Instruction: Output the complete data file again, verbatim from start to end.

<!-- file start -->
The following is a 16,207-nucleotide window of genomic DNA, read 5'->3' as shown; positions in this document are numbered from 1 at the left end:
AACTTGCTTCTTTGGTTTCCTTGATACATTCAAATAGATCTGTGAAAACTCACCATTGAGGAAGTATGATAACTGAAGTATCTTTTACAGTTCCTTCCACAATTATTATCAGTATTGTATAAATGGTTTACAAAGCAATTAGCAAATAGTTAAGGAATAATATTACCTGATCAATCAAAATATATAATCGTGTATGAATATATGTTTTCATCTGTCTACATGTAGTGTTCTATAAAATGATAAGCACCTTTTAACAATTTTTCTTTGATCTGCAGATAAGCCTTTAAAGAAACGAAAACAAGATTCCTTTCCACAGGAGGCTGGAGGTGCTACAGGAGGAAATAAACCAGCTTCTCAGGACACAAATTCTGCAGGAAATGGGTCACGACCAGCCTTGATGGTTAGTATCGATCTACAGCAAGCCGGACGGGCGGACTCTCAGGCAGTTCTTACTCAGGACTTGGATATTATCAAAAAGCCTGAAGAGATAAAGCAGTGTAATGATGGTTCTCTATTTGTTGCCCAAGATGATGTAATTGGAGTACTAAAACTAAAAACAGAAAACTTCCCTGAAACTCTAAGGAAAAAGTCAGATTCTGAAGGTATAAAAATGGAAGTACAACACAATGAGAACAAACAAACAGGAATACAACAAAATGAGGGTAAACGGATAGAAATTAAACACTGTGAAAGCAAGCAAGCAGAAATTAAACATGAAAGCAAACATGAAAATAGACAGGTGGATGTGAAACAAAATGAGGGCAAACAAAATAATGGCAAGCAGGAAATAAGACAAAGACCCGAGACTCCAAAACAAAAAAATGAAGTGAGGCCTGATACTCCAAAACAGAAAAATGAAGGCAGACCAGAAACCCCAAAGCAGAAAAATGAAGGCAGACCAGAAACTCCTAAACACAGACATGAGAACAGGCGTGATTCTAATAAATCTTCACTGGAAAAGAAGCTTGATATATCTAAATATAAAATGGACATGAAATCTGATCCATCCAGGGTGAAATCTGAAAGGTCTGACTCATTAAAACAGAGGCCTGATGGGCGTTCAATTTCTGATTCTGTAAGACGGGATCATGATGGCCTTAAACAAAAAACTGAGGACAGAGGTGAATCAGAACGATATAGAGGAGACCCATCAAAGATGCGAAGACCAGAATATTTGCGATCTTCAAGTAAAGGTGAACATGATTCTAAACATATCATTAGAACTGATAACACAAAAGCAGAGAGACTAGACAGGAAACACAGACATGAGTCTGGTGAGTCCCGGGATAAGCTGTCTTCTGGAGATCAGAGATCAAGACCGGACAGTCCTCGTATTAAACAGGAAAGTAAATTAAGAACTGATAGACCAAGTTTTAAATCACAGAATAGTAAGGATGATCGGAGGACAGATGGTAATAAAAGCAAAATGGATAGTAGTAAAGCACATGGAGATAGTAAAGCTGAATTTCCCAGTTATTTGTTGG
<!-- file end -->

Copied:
The following is a 16,207-nucleotide window of genomic DNA, read 5'->3' as shown; positions in this document are numbered from 1 at the left end:
AACTTGCTTCTTTGGTTTCCTTGATACATTCAAATAGATCTGTGAAAACTCACCATTGAGGAAGTATGATAACTGAAGTATCTTTTACAGTTCCTTCCACAATTATTATCAGTATTGTATAAATGGTTTACAAAGCAATTAGCAAATAGTTAAGGAATAATATTACCTGATCAATCAAAATATATAATCGTGTATGAATATATGTTTTCATCTGTCTACATGTAGTGTTCTATAAAATGATAAGCACCTTTTAACAATTTTTCTTTGATCTGCAGATAAGCCTTTAAAGAAACGAAAACAAGATTCCTTTCCACAGGAGGCTGGAGGTGCTACAGGAGGAAATAAACCAGCTTCTCAGGACACAAATTCTGCAGGAAATGGGTCACGACCAGCCTTGATGGTTAGTATCGATCTACAGCAAGCCGGACGGGCGGACTCTCAGGCAGTTCTTACTCAGGACTTGGATATTATCAAAAAGCCTGAAGAGATAAAGCAGTGTAATGATGGTTCTCTATTTGTTGCCCAAGATGATGTAATTGGAGTACTAAAACTAAAAACAGAAAACTTCCCTGAAACTCTAAGGAAAAAGTCAGATTCTGAAGGTATAAAAATGGAAGTACAACACAATGAGAACAAACAAACAGGAATACAACAAAATGAGGGTAAACGGATAGAAATTAAACACTGTGAAAGCAAGCAAGCAGAAATTAAACATGAAAGCAAACATGAAAATAGACAGGTGGATGTGAAACAAAATGAGGGCAAACAAAATAATGGCAAGCAGGAAATAAGACAAAGACCCGAGACTCCAAAACAAAAAAATGAAGTGAGGCCTGATACTCCAAAACAGAAAAATGAAGGCAGACCAGAAACCCCAAAGCAGAAAAATGAAGGCAGACCAGAAACTCCTAAACACAGACATGAGAACAGGCGTGATTCTAATAAATCTTCACTGGAAAAGAAGCTTGATATATCTAAATATAAAATGGACATGAAATCTGATCCATCCAGGGTGAAATCTGAAAGGTCTGACTCATTAAAACAGAGGCCTGATGGGCGTTCAATTTCTGATTCTGTAAGACGGGATCATGATGGCCTTAAACAAAAAACTGAGGACAGAGGTGAATCAGAACGATATAGAGGAGACCCATCAAAGATGCGAAGACCAGAATATTTGCGATCTTCAAGTAAAGGTGAACATGATTCTAAACATATCATTAGAACTGATAACACAAAAGCAGAGAGACTAGACAGGAAACACAGACATGAGTCTGGTGAGTCCCGGGATAAGCTGTCTTCTGGAGATCAGAGATCAAGACCGGACAGTCCTCGTATTAAACAGGAAAGTAAATTAAGAACTGATAGACCAAGTTTTAAATCACAGAATAGTAAGGATGATCGGAGGACAGATGGTAATAAAAGCAAAATGGATAGTAGTAAAGCACATGGAGATAGTAAAGCTGAATTTCCCAGTTATTTGTTGG